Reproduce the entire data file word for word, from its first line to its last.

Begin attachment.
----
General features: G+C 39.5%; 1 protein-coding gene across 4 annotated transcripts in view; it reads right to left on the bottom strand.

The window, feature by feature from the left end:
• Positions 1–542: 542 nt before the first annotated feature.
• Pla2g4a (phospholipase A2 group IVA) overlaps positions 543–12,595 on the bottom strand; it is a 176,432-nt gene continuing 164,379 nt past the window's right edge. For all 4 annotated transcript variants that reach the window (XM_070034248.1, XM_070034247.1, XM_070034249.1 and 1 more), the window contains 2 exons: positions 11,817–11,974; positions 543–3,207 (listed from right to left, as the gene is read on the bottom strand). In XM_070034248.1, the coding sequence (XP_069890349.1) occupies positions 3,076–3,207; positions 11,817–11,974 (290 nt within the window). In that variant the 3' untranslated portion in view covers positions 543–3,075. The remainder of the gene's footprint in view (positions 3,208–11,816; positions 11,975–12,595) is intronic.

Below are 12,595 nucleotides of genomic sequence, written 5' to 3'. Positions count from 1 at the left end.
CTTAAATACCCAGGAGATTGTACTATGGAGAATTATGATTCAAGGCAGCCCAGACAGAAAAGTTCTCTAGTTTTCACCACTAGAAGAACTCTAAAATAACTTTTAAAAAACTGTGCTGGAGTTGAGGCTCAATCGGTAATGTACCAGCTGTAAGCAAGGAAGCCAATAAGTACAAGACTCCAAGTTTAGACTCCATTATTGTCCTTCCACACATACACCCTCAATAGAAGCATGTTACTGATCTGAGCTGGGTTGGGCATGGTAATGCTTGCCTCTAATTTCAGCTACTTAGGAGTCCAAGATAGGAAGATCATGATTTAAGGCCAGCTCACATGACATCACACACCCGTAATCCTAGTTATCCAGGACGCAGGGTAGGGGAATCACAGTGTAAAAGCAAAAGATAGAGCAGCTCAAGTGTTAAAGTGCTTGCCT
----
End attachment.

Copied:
General features: G+C 39.5%; 1 protein-coding gene across 4 annotated transcripts in view; it reads right to left on the bottom strand.

The window, feature by feature from the left end:
• Positions 1–542: 542 nt before the first annotated feature.
• Pla2g4a (phospholipase A2 group IVA) overlaps positions 543–12,595 on the bottom strand; it is a 176,432-nt gene continuing 164,379 nt past the window's right edge. For all 4 annotated transcript variants that reach the window (XM_070034248.1, XM_070034247.1, XM_070034249.1 and 1 more), the window contains 2 exons: positions 11,817–11,974; positions 543–3,207 (listed from right to left, as the gene is read on the bottom strand). In XM_070034248.1, the coding sequence (XP_069890349.1) occupies positions 3,076–3,207; positions 11,817–11,974 (290 nt within the window). In that variant the 3' untranslated portion in view covers positions 543–3,075. The remainder of the gene's footprint in view (positions 3,208–11,816; positions 11,975–12,595) is intronic.

Below are 12,595 nucleotides of genomic sequence, written 5' to 3'. Positions count from 1 at the left end.
CTTAAATACCCAGGAGATTGTACTATGGAGAATTATGATTCAAGGCAGCCCAGACAGAAAAGTTCTCTAGTTTTCACCACTAGAAGAACTCTAAAATAACTTTTAAAAAACTGTGCTGGAGTTGAGGCTCAATCGGTAATGTACCAGCTGTAAGCAAGGAAGCCAATAAGTACAAGACTCCAAGTTTAGACTCCATTATTGTCCTTCCACACATACACCCTCAATAGAAGCATGTTACTGATCTGAGCTGGGTTGGGCATGGTAATGCTTGCCTCTAATTTCAGCTACTTAGGAGTCCAAGATAGGAAGATCATGATTTAAGGCCAGCTCACATGACATCACACACCCGTAATCCTAGTTATCCAGGACGCAGGGTAGGGGAATCACAGTGTAAAAGCAAAAGATAGAGCAGCTCAAGTGTTAAAGTGCTTGCCT